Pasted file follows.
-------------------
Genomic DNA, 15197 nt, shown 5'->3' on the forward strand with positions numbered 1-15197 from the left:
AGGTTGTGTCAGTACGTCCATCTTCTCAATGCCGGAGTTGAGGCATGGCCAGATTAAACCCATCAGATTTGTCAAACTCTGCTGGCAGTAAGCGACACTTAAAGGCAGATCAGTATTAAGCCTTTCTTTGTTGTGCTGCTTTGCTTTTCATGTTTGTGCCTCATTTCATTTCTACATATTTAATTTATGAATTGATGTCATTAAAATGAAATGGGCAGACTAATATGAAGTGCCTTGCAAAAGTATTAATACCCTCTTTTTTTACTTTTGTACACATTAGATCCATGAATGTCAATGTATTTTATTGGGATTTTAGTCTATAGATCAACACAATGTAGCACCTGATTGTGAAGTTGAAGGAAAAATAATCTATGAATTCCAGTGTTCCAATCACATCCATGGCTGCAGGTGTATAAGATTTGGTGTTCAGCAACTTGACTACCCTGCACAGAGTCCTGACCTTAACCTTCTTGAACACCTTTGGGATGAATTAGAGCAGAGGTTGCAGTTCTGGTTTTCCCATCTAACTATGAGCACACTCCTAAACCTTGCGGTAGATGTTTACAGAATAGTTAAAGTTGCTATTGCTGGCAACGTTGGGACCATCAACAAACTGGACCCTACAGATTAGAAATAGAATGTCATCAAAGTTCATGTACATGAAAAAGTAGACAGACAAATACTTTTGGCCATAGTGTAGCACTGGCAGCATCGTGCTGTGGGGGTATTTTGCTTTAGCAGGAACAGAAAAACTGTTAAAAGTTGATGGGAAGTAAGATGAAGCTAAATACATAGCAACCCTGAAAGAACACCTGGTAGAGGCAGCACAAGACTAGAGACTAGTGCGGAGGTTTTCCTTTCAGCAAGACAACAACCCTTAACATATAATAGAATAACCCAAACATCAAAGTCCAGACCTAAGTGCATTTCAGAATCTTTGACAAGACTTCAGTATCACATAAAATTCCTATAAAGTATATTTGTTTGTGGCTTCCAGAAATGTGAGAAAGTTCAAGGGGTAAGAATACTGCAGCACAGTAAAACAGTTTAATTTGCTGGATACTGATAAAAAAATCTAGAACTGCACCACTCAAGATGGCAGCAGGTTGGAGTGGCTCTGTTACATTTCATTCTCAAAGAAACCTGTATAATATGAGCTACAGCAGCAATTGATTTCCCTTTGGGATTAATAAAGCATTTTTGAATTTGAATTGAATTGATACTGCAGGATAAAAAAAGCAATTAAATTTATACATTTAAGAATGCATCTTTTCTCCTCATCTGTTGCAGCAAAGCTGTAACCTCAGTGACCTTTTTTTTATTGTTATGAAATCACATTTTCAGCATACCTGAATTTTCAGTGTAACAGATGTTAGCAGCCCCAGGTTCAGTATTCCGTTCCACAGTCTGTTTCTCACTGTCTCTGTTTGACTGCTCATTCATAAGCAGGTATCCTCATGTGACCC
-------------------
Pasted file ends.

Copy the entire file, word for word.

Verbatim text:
Genomic DNA, 15197 nt, shown 5'->3' on the forward strand with positions numbered 1-15197 from the left:
AGGTTGTGTCAGTACGTCCATCTTCTCAATGCCGGAGTTGAGGCATGGCCAGATTAAACCCATCAGATTTGTCAAACTCTGCTGGCAGTAAGCGACACTTAAAGGCAGATCAGTATTAAGCCTTTCTTTGTTGTGCTGCTTTGCTTTTCATGTTTGTGCCTCATTTCATTTCTACATATTTAATTTATGAATTGATGTCATTAAAATGAAATGGGCAGACTAATATGAAGTGCCTTGCAAAAGTATTAATACCCTCTTTTTTTACTTTTGTACACATTAGATCCATGAATGTCAATGTATTTTATTGGGATTTTAGTCTATAGATCAACACAATGTAGCACCTGATTGTGAAGTTGAAGGAAAAATAATCTATGAATTCCAGTGTTCCAATCACATCCATGGCTGCAGGTGTATAAGATTTGGTGTTCAGCAACTTGACTACCCTGCACAGAGTCCTGACCTTAACCTTCTTGAACACCTTTGGGATGAATTAGAGCAGAGGTTGCAGTTCTGGTTTTCCCATCTAACTATGAGCACACTCCTAAACCTTGCGGTAGATGTTTACAGAATAGTTAAAGTTGCTATTGCTGGCAACGTTGGGACCATCAACAAACTGGACCCTACAGATTAGAAATAGAATGTCATCAAAGTTCATGTACATGAAAAAGTAGACAGACAAATACTTTTGGCCATAGTGTAGCACTGGCAGCATCGTGCTGTGGGGGTATTTTGCTTTAGCAGGAACAGAAAAACTGTTAAAAGTTGATGGGAAGTAAGATGAAGCTAAATACATAGCAACCCTGAAAGAACACCTGGTAGAGGCAGCACAAGACTAGAGACTAGTGCGGAGGTTTTCCTTTCAGCAAGACAACAACCCTTAACATATAATAGAATAACCCAAACATCAAAGTCCAGACCTAAGTGCATTTCAGAATCTTTGACAAGACTTCAGTATCACATAAAATTCCTATAAAGTATATTTGTTTGTGGCTTCCAGAAATGTGAGAAAGTTCAAGGGGTAAGAATACTGCAGCACAGTAAAACAGTTTAATTTGCTGGATACTGATAAAAAAATCTAGAACTGCACCACTCAAGATGGCAGCAGGTTGGAGTGGCTCTGTTACATTTCATTCTCAAAGAAACCTGTATAATATGAGCTACAGCAGCAATTGATTTCCCTTTGGGATTAATAAAGCATTTTTGAATTTGAATTGAATTGATACTGCAGGATAAAAAAAGCAATTAAATTTATACATTTAAGAATGCATCTTTTCTCCTCATCTGTTGCAGCAAAGCTGTAACCTCAGTGACCTTTTTTTTATTGTTATGAAATCACATTTTCAGCATACCTGAATTTTCAGTGTAACAGATGTTAGCAGCCCCAGGTTCAGTATTCCGTTCCACAGTCTGTTTCTCACTGTCTCTGTTTGACTGCTCATTCATAAGCAGGTATCCTCATGTGACCC